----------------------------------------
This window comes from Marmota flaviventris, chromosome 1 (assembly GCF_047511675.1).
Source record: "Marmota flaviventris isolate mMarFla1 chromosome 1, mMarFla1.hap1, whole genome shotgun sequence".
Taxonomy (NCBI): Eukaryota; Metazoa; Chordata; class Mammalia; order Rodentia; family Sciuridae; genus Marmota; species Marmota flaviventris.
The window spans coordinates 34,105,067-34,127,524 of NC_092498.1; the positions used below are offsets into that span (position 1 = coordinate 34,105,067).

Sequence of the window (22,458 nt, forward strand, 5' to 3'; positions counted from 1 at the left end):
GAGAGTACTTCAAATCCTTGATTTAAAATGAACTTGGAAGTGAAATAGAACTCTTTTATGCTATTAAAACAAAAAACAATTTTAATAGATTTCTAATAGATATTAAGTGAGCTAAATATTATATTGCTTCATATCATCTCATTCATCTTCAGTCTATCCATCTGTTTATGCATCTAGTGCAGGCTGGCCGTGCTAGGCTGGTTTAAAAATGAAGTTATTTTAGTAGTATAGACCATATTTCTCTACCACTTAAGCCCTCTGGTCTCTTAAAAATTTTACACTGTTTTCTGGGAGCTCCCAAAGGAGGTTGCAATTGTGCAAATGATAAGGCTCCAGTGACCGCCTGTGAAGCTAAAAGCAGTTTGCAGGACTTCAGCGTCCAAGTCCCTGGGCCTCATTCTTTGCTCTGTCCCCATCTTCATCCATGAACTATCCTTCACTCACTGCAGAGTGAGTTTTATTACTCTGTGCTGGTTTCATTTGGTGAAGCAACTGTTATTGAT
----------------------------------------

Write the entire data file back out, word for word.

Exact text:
This window comes from Marmota flaviventris, chromosome 1 (assembly GCF_047511675.1).
Source record: "Marmota flaviventris isolate mMarFla1 chromosome 1, mMarFla1.hap1, whole genome shotgun sequence".
Taxonomy (NCBI): Eukaryota; Metazoa; Chordata; class Mammalia; order Rodentia; family Sciuridae; genus Marmota; species Marmota flaviventris.
The window spans coordinates 34,105,067-34,127,524 of NC_092498.1; the positions used below are offsets into that span (position 1 = coordinate 34,105,067).

Sequence of the window (22,458 nt, forward strand, 5' to 3'; positions counted from 1 at the left end):
GAGAGTACTTCAAATCCTTGATTTAAAATGAACTTGGAAGTGAAATAGAACTCTTTTATGCTATTAAAACAAAAAACAATTTTAATAGATTTCTAATAGATATTAAGTGAGCTAAATATTATATTGCTTCATATCATCTCATTCATCTTCAGTCTATCCATCTGTTTATGCATCTAGTGCAGGCTGGCCGTGCTAGGCTGGTTTAAAAATGAAGTTATTTTAGTAGTATAGACCATATTTCTCTACCACTTAAGCCCTCTGGTCTCTTAAAAATTTTACACTGTTTTCTGGGAGCTCCCAAAGGAGGTTGCAATTGTGCAAATGATAAGGCTCCAGTGACCGCCTGTGAAGCTAAAAGCAGTTTGCAGGACTTCAGCGTCCAAGTCCCTGGGCCTCATTCTTTGCTCTGTCCCCATCTTCATCCATGAACTATCCTTCACTCACTGCAGAGTGAGTTTTATTACTCTGTGCTGGTTTCATTTGGTGAAGCAACTGTTATTGAT